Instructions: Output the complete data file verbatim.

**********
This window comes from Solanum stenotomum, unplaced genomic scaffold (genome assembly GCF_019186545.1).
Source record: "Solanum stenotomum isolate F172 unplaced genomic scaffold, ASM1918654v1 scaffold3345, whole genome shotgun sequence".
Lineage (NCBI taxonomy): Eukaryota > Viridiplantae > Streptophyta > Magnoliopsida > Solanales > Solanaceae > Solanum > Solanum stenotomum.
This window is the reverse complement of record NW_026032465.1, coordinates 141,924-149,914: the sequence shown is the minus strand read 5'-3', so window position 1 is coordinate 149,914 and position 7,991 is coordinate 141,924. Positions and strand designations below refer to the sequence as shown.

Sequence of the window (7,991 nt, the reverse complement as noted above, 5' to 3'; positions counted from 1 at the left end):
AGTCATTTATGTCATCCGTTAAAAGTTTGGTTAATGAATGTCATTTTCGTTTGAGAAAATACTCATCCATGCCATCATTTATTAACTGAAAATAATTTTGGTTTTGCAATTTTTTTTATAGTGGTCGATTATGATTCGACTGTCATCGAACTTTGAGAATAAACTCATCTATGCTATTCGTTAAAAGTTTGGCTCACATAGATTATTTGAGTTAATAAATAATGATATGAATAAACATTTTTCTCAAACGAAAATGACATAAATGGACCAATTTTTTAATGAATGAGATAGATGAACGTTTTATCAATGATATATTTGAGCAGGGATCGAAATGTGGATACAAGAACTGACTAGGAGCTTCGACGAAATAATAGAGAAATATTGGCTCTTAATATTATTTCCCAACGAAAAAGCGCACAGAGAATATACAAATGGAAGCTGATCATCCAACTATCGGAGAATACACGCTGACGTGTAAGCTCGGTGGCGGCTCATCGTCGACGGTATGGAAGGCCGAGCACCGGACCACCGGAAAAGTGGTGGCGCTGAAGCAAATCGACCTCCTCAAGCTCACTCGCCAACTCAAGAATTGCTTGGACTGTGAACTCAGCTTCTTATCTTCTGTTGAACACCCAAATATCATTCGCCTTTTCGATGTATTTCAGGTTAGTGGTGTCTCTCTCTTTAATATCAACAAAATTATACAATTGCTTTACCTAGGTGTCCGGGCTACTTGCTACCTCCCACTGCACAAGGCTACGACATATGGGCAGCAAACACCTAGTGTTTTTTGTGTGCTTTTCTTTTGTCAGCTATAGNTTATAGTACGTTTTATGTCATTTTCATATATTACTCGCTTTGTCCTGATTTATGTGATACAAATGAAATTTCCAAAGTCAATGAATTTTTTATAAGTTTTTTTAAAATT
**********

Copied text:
This window comes from Solanum stenotomum, unplaced genomic scaffold (genome assembly GCF_019186545.1).
Source record: "Solanum stenotomum isolate F172 unplaced genomic scaffold, ASM1918654v1 scaffold3345, whole genome shotgun sequence".
Lineage (NCBI taxonomy): Eukaryota > Viridiplantae > Streptophyta > Magnoliopsida > Solanales > Solanaceae > Solanum > Solanum stenotomum.
This window is the reverse complement of record NW_026032465.1, coordinates 141,924-149,914: the sequence shown is the minus strand read 5'-3', so window position 1 is coordinate 149,914 and position 7,991 is coordinate 141,924. Positions and strand designations below refer to the sequence as shown.

Sequence of the window (7,991 nt, the reverse complement as noted above, 5' to 3'; positions counted from 1 at the left end):
AGTCATTTATGTCATCCGTTAAAAGTTTGGTTAATGAATGTCATTTTCGTTTGAGAAAATACTCATCCATGCCATCATTTATTAACTGAAAATAATTTTGGTTTTGCAATTTTTTTTATAGTGGTCGATTATGATTCGACTGTCATCGAACTTTGAGAATAAACTCATCTATGCTATTCGTTAAAAGTTTGGCTCACATAGATTATTTGAGTTAATAAATAATGATATGAATAAACATTTTTCTCAAACGAAAATGACATAAATGGACCAATTTTTTAATGAATGAGATAGATGAACGTTTTATCAATGATATATTTGAGCAGGGATCGAAATGTGGATACAAGAACTGACTAGGAGCTTCGACGAAATAATAGAGAAATATTGGCTCTTAATATTATTTCCCAACGAAAAAGCGCACAGAGAATATACAAATGGAAGCTGATCATCCAACTATCGGAGAATACACGCTGACGTGTAAGCTCGGTGGCGGCTCATCGTCGACGGTATGGAAGGCCGAGCACCGGACCACCGGAAAAGTGGTGGCGCTGAAGCAAATCGACCTCCTCAAGCTCACTCGCCAACTCAAGAATTGCTTGGACTGTGAACTCAGCTTCTTATCTTCTGTTGAACACCCAAATATCATTCGCCTTTTCGATGTATTTCAGGTTAGTGGTGTCTCTCTCTTTAATATCAACAAAATTATACAATTGCTTTACCTAGGTGTCCGGGCTACTTGCTACCTCCCACTGCACAAGGCTACGACATATGGGCAGCAAACACCTAGTGTTTTTTGTGTGCTTTTCTTTTGTCAGCTATAGNTTATAGTACGTTTTATGTCATTTTCATATATTACTCGCTTTGTCCTGATTTATGTGATACAAATGAAATTTCCAAAGTCAATGAATTTTTTATAAGTTTTTTTAAAATT